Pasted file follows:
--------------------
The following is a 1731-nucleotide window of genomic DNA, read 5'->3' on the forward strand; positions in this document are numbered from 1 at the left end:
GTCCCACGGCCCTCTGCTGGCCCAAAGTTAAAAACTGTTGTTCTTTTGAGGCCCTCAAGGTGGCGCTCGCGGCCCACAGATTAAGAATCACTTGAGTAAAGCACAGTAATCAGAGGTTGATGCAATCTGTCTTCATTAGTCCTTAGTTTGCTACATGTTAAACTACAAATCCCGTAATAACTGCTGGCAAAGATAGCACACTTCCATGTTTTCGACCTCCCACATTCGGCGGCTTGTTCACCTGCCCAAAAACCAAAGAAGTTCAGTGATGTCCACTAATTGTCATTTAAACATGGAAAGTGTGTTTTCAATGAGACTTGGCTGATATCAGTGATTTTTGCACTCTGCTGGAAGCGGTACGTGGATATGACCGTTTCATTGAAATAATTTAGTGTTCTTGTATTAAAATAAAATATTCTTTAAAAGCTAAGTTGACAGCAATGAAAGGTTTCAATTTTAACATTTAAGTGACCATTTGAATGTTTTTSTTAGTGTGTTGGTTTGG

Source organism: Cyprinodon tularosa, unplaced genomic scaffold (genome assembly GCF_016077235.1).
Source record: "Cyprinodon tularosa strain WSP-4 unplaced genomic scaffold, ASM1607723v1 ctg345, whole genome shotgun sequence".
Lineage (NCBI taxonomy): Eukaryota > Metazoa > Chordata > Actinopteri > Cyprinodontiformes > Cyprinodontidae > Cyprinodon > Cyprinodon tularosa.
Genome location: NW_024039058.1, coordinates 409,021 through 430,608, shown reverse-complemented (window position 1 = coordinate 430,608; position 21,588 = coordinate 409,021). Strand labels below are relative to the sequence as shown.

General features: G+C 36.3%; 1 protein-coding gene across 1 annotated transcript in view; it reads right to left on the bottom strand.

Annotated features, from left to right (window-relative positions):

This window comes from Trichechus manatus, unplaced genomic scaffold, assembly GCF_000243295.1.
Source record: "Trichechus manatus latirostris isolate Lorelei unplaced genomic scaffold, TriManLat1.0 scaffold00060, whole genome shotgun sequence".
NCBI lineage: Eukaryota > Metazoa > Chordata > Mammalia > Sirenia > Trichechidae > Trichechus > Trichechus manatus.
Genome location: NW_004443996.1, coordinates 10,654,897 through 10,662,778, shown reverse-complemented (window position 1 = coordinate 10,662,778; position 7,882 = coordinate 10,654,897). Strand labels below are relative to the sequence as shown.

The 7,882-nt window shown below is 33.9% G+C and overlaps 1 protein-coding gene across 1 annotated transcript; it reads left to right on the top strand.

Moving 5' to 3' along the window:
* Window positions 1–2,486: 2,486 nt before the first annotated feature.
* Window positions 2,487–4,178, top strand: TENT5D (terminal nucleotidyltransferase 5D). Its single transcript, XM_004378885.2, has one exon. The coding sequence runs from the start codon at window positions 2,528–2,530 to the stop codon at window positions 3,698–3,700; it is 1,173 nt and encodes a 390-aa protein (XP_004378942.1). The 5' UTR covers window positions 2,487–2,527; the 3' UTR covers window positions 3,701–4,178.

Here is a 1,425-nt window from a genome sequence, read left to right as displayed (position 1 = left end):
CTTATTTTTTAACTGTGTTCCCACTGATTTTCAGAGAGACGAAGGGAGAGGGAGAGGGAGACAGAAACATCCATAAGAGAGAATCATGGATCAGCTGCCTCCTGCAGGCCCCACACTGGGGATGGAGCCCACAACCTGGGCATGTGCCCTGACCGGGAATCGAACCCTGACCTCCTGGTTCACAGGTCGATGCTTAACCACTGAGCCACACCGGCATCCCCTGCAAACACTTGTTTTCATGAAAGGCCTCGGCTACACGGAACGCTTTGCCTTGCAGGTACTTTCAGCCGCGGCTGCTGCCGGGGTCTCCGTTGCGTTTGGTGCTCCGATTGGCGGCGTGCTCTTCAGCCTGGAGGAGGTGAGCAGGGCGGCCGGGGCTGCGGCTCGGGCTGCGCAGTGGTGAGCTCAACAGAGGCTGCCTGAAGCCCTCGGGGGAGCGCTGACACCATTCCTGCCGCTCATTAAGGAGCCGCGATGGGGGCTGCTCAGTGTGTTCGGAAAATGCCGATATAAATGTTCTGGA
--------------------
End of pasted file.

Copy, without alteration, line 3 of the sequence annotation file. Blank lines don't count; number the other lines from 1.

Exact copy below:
Source organism: Cyprinodon tularosa, unplaced genomic scaffold (genome assembly GCF_016077235.1).